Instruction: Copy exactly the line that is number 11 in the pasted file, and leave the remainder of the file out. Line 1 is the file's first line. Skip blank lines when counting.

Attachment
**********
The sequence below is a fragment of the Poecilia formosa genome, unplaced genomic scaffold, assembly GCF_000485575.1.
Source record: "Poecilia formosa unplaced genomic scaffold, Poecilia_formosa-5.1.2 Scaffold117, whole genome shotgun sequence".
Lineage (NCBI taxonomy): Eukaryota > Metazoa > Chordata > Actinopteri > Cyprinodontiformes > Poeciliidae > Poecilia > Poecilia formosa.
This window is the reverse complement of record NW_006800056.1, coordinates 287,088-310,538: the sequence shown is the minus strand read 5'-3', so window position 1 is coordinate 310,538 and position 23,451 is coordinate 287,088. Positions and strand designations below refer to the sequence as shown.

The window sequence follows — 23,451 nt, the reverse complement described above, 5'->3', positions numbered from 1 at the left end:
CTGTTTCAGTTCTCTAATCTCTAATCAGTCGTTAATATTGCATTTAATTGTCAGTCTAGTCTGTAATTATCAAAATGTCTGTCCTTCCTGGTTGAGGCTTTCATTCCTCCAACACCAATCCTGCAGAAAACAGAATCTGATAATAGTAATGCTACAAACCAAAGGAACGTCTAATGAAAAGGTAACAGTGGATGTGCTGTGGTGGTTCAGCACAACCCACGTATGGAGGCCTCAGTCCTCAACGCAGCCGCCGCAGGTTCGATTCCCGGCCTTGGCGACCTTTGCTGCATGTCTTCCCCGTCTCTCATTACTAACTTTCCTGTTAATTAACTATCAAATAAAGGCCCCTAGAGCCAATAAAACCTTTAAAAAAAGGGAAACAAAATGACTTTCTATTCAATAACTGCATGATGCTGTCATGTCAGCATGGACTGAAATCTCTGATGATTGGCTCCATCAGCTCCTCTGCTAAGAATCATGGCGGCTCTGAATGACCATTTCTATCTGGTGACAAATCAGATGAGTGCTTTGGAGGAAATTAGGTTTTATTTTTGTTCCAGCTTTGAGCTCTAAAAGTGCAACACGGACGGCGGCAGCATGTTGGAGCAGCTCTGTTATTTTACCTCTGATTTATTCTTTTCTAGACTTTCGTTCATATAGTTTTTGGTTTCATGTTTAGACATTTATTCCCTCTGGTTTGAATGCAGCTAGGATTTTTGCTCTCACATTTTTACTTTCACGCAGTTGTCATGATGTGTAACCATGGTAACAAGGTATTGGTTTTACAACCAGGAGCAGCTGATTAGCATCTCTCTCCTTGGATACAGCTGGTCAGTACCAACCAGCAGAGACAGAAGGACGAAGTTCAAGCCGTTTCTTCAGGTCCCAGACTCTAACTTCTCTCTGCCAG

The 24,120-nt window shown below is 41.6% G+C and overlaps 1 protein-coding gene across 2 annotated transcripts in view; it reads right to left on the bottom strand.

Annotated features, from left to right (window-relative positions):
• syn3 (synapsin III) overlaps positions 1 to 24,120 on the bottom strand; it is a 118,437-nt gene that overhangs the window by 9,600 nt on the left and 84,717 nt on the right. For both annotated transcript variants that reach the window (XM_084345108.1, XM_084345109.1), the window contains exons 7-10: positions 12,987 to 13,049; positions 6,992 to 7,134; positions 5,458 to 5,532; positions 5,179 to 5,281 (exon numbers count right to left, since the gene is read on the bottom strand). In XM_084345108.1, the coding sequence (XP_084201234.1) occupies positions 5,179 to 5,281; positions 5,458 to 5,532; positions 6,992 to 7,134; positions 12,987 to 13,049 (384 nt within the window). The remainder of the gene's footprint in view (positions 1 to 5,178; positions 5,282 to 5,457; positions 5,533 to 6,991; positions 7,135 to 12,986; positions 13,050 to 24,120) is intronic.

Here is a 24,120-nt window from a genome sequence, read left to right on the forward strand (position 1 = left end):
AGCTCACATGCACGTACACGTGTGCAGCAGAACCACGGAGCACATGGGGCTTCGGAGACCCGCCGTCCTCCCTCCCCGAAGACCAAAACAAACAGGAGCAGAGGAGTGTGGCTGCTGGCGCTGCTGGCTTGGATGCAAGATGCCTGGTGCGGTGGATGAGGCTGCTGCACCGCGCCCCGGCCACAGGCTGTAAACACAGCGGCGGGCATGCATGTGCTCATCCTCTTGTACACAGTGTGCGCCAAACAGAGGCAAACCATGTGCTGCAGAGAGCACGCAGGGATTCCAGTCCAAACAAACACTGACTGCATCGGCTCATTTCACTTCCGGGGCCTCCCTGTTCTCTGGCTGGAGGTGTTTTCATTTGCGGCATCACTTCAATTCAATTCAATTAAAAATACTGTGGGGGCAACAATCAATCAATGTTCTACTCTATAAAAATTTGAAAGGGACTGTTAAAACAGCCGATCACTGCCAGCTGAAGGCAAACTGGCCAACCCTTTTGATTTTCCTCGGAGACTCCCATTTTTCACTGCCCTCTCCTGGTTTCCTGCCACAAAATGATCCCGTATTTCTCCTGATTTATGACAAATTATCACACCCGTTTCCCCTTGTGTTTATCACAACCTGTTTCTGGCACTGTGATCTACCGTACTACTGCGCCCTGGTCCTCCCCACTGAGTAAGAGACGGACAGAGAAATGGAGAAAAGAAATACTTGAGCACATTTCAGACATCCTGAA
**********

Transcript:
AGCTCACATGCACGTACACGTGTGCAGCAGAACCACGGAGCACATGGGGCTTCGGAGACCCGCCGTCCTCCCTCCCCGAAGACCAAAACAAACAGGAGCAGAGGAGTGTGGCTGCTGGCGCTGCTGGCTTGGATGCAAGATGCCTGGTGCGGTGGATGAGGCTGCTGCACCGCGCCCCGGCCACAGGCTGTAAACACAGCGGCGGGCATGCATGTGCTCATCCTCTTGTACACAGTGTGCGCCAAACAGAGGCAAACCATGTGCTGCAGAGAGCACGCAGGGATTCCAGTCCAAACAAACACTGACTGCATCGGCTCATTTCACTTCCGGGGCCTCCCTGTTCTCTGGCTGGAGGTGTTTTCATTTGCGGCATCACTTCAATTCAATTCAATTAAAAATACTGTGGGGGCAACAATCAATCAATGTTCTACTCTATAAAAATTTGAAAGGGACTGTTAAAACAGCCGATCACTGCCAGCTGAAGGCAAACTGGCCAACCCTTTTGATTTTCCTCGGAGACTCCCATTTTTCACTGCCCTCTCCTGGTTTCCTGCCACAAAATGATCCCGTATTTCTCCTGATTTATGACAAATTATCACACCCGTTTCCCCTTGTGTTTATCACAACCTGTTTCTGGCACTGTGATCTACCGTACTACTGCGCCCTGGTCCTCCCCACTGAGTAAGAGACGGACAGAGAAATGGAGAAAAGAAATACTTGAGCACATTTCAGACATCCTGAA